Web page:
The Wheat And The Tares

A faithful student of the Bible should know that parables were a useful way of teaching important lessons. Our Lord utilized this method of teaching numerous times. On one occasion, Jesus taught, “…The kingdom of heaven is likened unto a man which sowed good seed in his field: But while men slept, his enemy came and sowed tares among the wheat, and went his way. But when the blade was sprung up, and brought forth fruit, then appeared the tares also. So the servants of the householder came and said unto him, Sir, didst not thou sow good seed in thy field? from whence then hath it tares? He said unto them, An enemy hath done this. The servants said unto him, Wilt thou then that we go and gather them up? But he said, Nay; lest while ye gather up the tares, ye root up also the wheat with them. Let both grow together until the harvest: and in the time of harvest I will say to the reapers, Gather ye together first the tares, and bind them in bundles to burn them: but gather the wheat into my barn” (Matt. 13:24-30).

Parables are known for having one major point and for utilizing common things to represent other things. In the preceding parable, the main lesson that Jesus taught is that even in the church there will be some that are not fruitful, Heaven bound individuals.

Often the “kingdom” is a reference to the church of Christ. Jesus spoke of the kingdom and the church interchangeably when He said, “And I say also unto thee, That thou art Peter, and upon this rock I will build my church; and the gates of hell shall not prevail against it. And I will give unto thee the keys of the kingdom of heaven: and whatsoever thou shalt bind on earth shall be bound in heaven: and whatsoever thou shalt loose on earth shall be loosed in heaven” (Matt. 16:18-19). In the case of this parable, there is a reference to a “man’s field,” which corresponds to the kingdom/church of Christ.

The “good seed” is not hard to identify either. While explaining another parable, Jesus instructed, “…The seed is the word of God” (Luke 8:11). Therefore, it is the word that needs to be “planted” in the hearts of men. After all , “So then faith cometh by hearing, and hearing by the word of God” (Rom. 10:17).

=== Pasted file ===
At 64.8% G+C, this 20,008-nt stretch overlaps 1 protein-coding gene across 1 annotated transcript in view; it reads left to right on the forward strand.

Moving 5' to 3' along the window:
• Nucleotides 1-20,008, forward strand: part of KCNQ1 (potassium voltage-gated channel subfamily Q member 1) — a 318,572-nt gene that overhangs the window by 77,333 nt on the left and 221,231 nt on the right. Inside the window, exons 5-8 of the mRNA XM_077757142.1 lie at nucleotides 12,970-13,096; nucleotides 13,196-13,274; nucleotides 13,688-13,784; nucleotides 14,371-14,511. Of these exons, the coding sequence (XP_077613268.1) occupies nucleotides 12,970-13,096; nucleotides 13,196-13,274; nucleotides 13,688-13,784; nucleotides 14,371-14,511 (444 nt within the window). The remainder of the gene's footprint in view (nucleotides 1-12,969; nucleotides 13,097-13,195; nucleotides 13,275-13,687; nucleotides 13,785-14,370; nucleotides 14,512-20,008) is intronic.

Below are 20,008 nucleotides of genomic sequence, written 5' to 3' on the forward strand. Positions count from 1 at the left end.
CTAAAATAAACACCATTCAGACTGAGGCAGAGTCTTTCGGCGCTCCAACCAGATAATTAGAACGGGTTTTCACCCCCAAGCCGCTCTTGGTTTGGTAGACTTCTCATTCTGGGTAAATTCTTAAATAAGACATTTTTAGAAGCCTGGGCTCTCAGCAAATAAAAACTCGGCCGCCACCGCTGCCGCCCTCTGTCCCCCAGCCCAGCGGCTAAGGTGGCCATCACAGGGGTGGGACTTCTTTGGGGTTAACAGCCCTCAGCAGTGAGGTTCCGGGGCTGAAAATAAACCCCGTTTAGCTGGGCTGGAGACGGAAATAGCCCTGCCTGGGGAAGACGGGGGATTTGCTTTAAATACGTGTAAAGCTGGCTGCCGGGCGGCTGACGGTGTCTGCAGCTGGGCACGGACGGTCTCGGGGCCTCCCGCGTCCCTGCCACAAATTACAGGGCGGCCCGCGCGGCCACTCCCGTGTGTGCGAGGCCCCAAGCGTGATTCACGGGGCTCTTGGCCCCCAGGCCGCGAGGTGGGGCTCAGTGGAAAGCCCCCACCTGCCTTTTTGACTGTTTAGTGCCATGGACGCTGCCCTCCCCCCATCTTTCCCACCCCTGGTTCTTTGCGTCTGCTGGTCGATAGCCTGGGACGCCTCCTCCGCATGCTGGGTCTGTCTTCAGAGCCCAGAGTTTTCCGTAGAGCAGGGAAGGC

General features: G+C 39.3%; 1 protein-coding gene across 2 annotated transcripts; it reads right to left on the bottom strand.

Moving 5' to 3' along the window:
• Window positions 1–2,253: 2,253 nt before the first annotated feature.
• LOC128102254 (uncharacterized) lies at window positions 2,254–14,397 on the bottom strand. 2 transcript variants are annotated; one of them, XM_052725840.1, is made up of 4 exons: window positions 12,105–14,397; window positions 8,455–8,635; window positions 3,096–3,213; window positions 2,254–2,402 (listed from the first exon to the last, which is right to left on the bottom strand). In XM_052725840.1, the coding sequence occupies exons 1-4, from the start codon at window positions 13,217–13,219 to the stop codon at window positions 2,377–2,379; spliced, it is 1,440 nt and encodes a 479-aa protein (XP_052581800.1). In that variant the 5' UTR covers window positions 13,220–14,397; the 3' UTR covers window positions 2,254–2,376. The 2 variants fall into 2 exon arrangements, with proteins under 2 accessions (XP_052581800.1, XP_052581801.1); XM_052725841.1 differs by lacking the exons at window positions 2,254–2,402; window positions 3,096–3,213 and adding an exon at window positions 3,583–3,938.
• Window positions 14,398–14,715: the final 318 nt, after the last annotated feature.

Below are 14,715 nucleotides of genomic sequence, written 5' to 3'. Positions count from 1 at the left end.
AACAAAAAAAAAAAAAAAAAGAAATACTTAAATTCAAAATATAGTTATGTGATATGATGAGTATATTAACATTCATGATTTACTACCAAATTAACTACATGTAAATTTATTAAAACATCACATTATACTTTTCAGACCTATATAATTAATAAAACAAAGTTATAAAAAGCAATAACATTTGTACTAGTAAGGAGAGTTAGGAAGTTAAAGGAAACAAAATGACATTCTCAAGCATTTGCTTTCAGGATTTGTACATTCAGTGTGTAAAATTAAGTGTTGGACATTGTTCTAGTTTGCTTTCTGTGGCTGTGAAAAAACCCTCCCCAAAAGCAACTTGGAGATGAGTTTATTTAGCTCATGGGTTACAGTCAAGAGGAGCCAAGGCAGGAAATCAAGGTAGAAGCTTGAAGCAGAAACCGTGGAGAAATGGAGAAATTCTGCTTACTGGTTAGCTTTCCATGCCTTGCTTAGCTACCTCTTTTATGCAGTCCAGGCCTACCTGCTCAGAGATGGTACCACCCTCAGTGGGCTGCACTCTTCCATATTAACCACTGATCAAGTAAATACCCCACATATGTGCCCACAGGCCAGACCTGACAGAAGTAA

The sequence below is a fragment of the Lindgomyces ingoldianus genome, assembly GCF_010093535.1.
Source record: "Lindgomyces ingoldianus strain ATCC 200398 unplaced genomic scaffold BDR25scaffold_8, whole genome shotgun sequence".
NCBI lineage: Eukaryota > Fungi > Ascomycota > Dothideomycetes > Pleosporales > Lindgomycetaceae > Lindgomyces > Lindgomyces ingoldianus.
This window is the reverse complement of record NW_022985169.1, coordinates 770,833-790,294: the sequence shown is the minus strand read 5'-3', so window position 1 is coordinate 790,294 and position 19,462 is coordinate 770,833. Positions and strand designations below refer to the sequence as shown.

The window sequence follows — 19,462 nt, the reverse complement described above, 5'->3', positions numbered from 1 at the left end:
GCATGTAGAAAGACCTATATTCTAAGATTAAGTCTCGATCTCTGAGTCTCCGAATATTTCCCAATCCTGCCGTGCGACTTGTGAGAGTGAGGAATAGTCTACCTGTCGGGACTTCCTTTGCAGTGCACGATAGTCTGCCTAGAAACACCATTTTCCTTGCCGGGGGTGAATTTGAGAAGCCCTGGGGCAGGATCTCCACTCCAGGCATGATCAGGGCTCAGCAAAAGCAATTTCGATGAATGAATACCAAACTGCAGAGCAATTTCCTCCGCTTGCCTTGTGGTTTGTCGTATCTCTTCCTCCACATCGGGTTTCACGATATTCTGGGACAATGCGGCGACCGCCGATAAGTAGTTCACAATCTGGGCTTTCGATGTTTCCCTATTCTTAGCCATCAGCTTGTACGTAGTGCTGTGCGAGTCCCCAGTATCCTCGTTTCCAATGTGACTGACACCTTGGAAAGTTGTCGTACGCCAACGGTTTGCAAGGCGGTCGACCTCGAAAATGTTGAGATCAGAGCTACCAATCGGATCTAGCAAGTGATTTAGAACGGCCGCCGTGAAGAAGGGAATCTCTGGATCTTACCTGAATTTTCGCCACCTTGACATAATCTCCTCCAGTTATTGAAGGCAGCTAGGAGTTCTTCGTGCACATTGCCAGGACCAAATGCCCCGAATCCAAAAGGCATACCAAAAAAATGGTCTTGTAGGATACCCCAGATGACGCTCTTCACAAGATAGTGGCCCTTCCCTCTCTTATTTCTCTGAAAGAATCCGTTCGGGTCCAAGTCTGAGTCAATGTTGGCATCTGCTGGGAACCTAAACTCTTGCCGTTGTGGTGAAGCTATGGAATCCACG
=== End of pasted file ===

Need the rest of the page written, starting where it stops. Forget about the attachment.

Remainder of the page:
The “enemy” is ultimately Satan. “Be sober, be vigilant; because your adversary the devil, as a roaring lion, walketh about, seeking whom he may devour” (1 Pet. 5:8).

The “wheat” is of course what the “good seed” brings forth. Well, if a person allows the Scriptures to do their work, what is produced? “For I am not ashamed of the gospel of Christ: for it is the power of God unto salvation to every one that believeth; to the Jew first, and also to the Greek” (Rom. 1:16). Faithful children of God/Christians are the “wheat” of the parable.

The “tares” are a reference to those that are in the “man’s field”, but instead of being fruitful, they instead cause problems for the “wheat”. Christians need to continue to grow (2 Pet. 3:18). When agents of the “enemy” cause problems in the church of Christ, it can make it more difficult for the faithful child of God to grow as well as he should. How many Christians have fallen away because of some other member of the church binding scruples, laying stumbling blocks before their brethren, and having to have their own ways in matters that are not doctrinal? Each time that happens, the “enemy” has successfully caused the crop to be less than it could be.

That brings us to what “the harvest” actually depicts. There can be no doubt that “the harvest” is a depiction of the Day of Judgment. On that Day, every person will be brought before the judgment seat of Christ (Matt. 25:32; 2 Cor. 5:10). It will be a day when the “wheat” is brought into the “barn” and the “tares” will be removed for punishment (Matt. 25:41, 46).

While many may continue to cause disruption in the body/church of Christ, we should be encouraged that our Lord takes notice. The parable studied in this article helps us to understand that when the time of “harvest” arrives, the Lord will handle the situation. “For we know him that hath said, VENGEANCE BELONGETH UNTO ME, I WILL RECOMPENSE, saith the Lord. And again, THE LORD SHALL JUDGE HIS PEOPLE. It is a fearful thing to fall into the hands of the living God (Heb. 10:30-31).
~ Corey Barnette